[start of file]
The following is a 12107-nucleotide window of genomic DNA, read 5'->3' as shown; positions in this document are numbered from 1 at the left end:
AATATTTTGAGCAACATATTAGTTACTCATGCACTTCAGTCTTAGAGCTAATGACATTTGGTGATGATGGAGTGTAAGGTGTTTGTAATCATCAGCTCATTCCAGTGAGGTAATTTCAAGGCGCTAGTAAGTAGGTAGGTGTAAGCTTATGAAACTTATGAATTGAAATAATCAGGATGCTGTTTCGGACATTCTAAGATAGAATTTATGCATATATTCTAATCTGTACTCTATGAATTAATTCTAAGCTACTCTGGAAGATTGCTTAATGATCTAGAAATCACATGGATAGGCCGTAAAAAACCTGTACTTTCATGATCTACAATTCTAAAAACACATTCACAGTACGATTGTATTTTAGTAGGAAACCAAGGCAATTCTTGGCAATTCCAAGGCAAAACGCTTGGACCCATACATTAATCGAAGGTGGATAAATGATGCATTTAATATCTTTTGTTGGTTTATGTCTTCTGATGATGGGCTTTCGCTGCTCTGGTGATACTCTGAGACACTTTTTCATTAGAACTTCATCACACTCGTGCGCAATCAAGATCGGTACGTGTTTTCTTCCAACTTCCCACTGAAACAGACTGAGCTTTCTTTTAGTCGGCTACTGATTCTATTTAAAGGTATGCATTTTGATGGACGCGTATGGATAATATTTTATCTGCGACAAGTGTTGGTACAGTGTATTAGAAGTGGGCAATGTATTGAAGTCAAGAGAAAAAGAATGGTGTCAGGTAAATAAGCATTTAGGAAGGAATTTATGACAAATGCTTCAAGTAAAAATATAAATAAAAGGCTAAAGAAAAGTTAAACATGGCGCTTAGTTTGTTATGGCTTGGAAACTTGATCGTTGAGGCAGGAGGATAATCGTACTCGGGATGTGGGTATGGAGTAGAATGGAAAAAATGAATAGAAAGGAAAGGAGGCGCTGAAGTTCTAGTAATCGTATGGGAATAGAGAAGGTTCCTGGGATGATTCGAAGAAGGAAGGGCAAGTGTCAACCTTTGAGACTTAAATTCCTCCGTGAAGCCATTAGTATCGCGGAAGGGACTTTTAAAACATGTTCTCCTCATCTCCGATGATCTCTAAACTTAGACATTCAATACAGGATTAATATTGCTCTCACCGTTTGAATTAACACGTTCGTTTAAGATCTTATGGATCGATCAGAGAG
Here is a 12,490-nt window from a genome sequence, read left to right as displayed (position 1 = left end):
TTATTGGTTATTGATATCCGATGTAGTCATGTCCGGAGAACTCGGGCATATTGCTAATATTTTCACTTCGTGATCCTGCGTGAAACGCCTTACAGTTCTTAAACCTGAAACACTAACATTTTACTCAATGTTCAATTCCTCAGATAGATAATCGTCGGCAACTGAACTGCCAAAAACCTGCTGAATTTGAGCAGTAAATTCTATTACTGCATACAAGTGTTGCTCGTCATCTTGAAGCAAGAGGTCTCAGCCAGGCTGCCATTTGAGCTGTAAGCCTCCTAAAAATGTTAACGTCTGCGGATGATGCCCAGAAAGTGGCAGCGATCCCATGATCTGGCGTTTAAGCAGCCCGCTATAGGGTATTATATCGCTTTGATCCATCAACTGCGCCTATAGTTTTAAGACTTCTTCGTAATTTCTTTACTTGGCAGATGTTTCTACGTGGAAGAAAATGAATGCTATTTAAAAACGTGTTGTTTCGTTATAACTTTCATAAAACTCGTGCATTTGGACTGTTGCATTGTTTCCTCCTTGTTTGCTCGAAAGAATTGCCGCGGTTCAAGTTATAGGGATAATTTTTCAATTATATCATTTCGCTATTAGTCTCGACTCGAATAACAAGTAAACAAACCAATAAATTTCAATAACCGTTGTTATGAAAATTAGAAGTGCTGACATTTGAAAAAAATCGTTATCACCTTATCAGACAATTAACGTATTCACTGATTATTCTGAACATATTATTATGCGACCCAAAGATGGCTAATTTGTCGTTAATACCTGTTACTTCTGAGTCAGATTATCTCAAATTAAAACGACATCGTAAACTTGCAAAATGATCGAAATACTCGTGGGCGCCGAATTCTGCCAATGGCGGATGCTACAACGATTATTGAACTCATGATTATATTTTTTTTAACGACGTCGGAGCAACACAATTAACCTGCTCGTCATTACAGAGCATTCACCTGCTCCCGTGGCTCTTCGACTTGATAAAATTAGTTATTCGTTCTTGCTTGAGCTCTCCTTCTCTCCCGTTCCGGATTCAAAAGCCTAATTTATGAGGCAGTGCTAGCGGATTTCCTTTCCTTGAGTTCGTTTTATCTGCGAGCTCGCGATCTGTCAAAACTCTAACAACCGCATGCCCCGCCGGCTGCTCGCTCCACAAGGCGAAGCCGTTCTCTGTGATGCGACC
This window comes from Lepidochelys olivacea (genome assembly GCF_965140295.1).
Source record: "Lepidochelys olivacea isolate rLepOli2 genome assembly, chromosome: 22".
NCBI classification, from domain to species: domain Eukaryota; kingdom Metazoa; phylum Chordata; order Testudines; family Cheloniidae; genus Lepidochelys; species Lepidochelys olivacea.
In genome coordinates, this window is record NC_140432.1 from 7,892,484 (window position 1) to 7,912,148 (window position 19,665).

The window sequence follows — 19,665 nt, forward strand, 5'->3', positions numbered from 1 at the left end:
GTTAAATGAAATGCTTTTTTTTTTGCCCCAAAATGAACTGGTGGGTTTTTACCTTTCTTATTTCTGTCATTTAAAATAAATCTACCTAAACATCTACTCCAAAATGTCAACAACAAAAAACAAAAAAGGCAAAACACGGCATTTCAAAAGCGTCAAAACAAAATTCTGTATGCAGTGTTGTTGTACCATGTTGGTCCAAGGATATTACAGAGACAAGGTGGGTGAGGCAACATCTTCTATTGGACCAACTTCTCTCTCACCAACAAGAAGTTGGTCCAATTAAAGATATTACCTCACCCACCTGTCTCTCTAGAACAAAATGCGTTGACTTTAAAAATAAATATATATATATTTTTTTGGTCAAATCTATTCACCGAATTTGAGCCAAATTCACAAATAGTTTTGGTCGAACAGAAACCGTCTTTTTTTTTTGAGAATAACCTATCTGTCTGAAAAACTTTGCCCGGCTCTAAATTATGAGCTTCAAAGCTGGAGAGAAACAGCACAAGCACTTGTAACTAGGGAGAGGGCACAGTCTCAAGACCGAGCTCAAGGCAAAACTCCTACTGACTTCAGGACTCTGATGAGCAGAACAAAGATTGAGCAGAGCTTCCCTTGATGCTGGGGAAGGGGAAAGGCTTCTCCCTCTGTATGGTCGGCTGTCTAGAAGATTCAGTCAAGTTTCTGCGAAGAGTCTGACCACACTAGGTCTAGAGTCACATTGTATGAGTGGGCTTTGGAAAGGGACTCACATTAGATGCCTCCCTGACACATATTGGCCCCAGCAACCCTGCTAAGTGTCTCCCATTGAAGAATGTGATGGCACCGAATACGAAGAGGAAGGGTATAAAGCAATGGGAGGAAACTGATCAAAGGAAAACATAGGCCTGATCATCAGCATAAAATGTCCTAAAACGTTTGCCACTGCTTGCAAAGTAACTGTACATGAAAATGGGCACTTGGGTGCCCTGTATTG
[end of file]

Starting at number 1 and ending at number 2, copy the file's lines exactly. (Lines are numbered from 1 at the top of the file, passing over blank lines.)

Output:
The following is a 12107-nucleotide window of genomic DNA, read 5'->3' as shown; positions in this document are numbered from 1 at the left end:
AATATTTTGAGCAACATATTAGTTACTCATGCACTTCAGTCTTAGAGCTAATGACATTTGGTGATGATGGAGTGTAAGGTGTTTGTAATCATCAGCTCATTCCAGTGAGGTAATTTCAAGGCGCTAGTAAGTAGGTAGGTGTAAGCTTATGAAACTTATGAATTGAAATAATCAGGATGCTGTTTCGGACATTCTAAGATAGAATTTATGCATATATTCTAATCTGTACTCTATGAATTAATTCTAAGCTACTCTGGAAGATTGCTTAATGATCTAGAAATCACATGGATAGGCCGTAAAAAACCTGTACTTTCATGATCTACAATTCTAAAAACACATTCACAGTACGATTGTATTTTAGTAGGAAACCAAGGCAATTCTTGGCAATTCCAAGGCAAAACGCTTGGACCCATACATTAATCGAAGGTGGATAAATGATGCATTTAATATCTTTTGTTGGTTTATGTCTTCTGATGATGGGCTTTCGCTGCTCTGGTGATACTCTGAGACACTTTTTCATTAGAACTTCATCACACTCGTGCGCAATCAAGATCGGTACGTGTTTTCTTCCAACTTCCCACTGAAACAGACTGAGCTTTCTTTTAGTCGGCTACTGATTCTATTTAAAGGTATGCATTTTGATGGACGCGTATGGATAATATTTTATCTGCGACAAGTGTTGGTACAGTGTATTAGAAGTGGGCAATGTATTGAAGTCAAGAGAAAAAGAATGGTGTCAGGTAAATAAGCATTTAGGAAGGAATTTATGACAAATGCTTCAAGTAAAAATATAAATAAAAGGCTAAAGAAAAGTTAAACATGGCGCTTAGTTTGTTATGGCTTGGAAACTTGATCGTTGAGGCAGGAGGATAATCGTACTCGGGATGTGGGTATGGAGTAGAATGGAAAAAATGAATAGAAAGGAAAGGAGGCGCTGAAGTTCTAGTAATCGTATGGGAATAGAGAAGGTTCCTGGGATGATTCGAAGAAGGAAGGGCAAGTGTCAACCTTTGAGACTTAAATTCCTCCGTGAAGCCATTAGTATCGCGGAAGGGACTTTTAAAACATGTTCTCCTCATCTCCGATGATCTCTAAACTTAGACATTCAATACAGGATTAATATTGCTCTCACCGTTTGAATTAACACGTTCGTTTAAGATCTTATGGATCGATCAGAGAG